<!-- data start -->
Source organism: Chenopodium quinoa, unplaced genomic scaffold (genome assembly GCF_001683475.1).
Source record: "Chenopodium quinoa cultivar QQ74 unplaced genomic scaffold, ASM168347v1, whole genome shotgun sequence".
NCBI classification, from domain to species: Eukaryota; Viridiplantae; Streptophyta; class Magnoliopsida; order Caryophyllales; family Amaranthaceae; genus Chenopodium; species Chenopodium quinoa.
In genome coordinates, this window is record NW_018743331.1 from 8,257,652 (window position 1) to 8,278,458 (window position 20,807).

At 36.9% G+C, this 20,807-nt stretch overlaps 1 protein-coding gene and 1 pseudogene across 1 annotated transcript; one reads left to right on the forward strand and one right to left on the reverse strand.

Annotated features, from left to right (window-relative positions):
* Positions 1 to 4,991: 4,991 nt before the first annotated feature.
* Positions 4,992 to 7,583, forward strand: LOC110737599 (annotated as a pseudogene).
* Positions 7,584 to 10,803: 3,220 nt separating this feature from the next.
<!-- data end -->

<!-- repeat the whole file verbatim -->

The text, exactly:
Source organism: Chenopodium quinoa, unplaced genomic scaffold (genome assembly GCF_001683475.1).
Source record: "Chenopodium quinoa cultivar QQ74 unplaced genomic scaffold, ASM168347v1, whole genome shotgun sequence".
NCBI classification, from domain to species: Eukaryota; Viridiplantae; Streptophyta; class Magnoliopsida; order Caryophyllales; family Amaranthaceae; genus Chenopodium; species Chenopodium quinoa.
In genome coordinates, this window is record NW_018743331.1 from 8,257,652 (window position 1) to 8,278,458 (window position 20,807).

At 36.9% G+C, this 20,807-nt stretch overlaps 1 protein-coding gene and 1 pseudogene across 1 annotated transcript; one reads left to right on the forward strand and one right to left on the reverse strand.

Annotated features, from left to right (window-relative positions):
* Positions 1 to 4,991: 4,991 nt before the first annotated feature.
* Positions 4,992 to 7,583, forward strand: LOC110737599 (annotated as a pseudogene).
* Positions 7,584 to 10,803: 3,220 nt separating this feature from the next.